Compare Savings Accounts To Make The Most Of 2010

Written by Editorial Team
30 December 2009 / by Rachael Stiles

Consumers should make a new year’s resolution to overhaul their finances if they want make sure they are receiving the best deal, from savings accounts to car insurance, according to Which?

The consumer watchdog warns that Brits could be missing out on valuable savings by failing to shop around and compare different deals, and they could save as much as £1,000 by turning over a new financial leaf in 2010.

Martyn Hocking, editor of Which? Magazine, says: “If you make just one New Year’s resolution this year, make it that you’ll face your finances head on. Check what you’re paying for goods and services, and shop around for the best deals.”

Returns from savings accounts have plummeted in line with the base rate, and many consumers have not bothered to find a better rate after theirs has been slashed; analysis of the savings account market has led Which? to believe that any saver who is not earning at least three per cent on their balance should compare savings accounts and switch to a new one.

The same goes for ISAs, which have also been hit, and anyone earning less than 2.5 per cent is not getting the best deal available, Which? warns, along with current account customers who could get a much better deal by switching.

Insurance premiums, from car insurance to home insurance, varies greatly in price and there are a lot of savings to be made by shopping around. There are also benefits such as online discounts and other special offers which can help to keep premiums down. Staying with an existing provider could prove a waste of money, Which? explains, because insurers usually increase premiums at each renewal.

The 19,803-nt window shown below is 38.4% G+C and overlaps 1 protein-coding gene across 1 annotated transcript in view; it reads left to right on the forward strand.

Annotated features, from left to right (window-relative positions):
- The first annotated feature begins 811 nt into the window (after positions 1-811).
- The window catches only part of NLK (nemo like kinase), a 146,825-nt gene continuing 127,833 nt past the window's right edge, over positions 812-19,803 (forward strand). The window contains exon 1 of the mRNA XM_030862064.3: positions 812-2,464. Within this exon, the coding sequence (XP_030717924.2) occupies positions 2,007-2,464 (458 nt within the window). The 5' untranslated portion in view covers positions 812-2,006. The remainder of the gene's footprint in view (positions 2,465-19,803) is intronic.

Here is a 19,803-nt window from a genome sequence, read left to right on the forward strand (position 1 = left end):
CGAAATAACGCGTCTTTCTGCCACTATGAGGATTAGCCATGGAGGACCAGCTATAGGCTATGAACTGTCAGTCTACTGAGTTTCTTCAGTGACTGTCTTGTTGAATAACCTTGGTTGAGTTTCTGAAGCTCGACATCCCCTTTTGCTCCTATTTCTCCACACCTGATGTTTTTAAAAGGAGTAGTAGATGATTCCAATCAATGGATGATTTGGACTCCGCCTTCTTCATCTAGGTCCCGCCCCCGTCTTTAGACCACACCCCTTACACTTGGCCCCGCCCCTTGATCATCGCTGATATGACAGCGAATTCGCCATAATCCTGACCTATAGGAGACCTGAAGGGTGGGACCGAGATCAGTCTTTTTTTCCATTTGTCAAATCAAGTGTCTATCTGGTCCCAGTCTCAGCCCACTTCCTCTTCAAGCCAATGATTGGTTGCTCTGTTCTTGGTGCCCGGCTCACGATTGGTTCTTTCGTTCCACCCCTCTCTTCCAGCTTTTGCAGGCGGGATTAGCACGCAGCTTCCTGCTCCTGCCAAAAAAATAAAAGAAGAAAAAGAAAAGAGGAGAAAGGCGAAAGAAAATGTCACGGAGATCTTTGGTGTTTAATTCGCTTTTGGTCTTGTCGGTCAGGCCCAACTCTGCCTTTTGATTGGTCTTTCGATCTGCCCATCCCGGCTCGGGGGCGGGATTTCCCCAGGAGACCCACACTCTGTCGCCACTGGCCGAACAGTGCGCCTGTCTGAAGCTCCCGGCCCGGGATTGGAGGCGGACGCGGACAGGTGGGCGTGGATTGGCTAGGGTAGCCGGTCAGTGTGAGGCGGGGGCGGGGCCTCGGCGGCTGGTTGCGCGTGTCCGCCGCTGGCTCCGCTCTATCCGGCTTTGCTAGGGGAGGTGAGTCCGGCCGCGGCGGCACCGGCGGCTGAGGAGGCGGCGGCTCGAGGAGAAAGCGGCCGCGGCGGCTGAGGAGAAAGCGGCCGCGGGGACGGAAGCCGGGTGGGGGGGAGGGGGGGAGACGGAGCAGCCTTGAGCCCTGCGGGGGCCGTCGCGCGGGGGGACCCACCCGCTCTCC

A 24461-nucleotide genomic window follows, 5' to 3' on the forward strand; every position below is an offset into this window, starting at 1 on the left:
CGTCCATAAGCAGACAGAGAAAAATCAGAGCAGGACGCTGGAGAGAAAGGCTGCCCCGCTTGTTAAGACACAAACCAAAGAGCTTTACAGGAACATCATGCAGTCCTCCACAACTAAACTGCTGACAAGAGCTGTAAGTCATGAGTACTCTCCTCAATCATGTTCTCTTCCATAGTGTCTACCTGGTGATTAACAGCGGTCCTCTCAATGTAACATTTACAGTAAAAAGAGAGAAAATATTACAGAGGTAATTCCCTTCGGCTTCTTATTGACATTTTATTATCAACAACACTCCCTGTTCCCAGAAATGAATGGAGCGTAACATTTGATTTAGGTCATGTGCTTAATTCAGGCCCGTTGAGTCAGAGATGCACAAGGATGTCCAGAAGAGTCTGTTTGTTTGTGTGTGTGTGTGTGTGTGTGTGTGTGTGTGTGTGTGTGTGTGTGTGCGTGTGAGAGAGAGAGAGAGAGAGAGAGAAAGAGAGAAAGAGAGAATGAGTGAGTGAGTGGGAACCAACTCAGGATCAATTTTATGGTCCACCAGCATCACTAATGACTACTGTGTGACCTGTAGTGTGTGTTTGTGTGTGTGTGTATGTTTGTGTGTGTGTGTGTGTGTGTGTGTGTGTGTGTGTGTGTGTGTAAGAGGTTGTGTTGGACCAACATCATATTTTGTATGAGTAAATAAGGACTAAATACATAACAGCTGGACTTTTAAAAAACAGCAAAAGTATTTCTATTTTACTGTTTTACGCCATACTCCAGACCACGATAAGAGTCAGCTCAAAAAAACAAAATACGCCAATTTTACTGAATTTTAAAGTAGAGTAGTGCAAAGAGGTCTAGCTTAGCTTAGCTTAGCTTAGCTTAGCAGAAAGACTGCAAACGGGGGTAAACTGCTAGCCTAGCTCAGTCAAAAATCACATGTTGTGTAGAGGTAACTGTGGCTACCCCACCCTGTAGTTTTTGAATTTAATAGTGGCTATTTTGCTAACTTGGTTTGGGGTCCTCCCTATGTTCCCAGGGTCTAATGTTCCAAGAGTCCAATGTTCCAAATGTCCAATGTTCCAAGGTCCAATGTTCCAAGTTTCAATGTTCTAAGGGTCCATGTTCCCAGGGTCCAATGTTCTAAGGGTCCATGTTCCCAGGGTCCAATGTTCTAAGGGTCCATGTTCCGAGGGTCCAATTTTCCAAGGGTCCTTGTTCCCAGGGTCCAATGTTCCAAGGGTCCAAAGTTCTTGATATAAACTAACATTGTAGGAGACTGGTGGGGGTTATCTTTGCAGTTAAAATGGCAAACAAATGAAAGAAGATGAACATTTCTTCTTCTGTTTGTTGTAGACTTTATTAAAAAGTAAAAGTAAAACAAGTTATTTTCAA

Expensive credit cards can be a drain on the finances, the watchdog suggests, with average rates of 17 per cent; credit card customers could reduce their rate to zero per cent by shopping around, cutting the cost of a £3,000 balance by up to £500 a year.

Which? has estimated that householders who have always had the same gas and electricity provider could save an average £263 a year by switching energy supplier in the current market, and could save even more by insulating their home.

Consumers could also be paying over the odds for their other utilities, Which? adds, such as broadband, TV and phone packages, with various deals available for those who are willing to shop around.

Mr Hocking added that consumers should not be content with second best when it comes to quality as well as price – “Don’t settle for mediocre service,” he said, “vote with your feet and take your business elsewhere if you’re not happy.”

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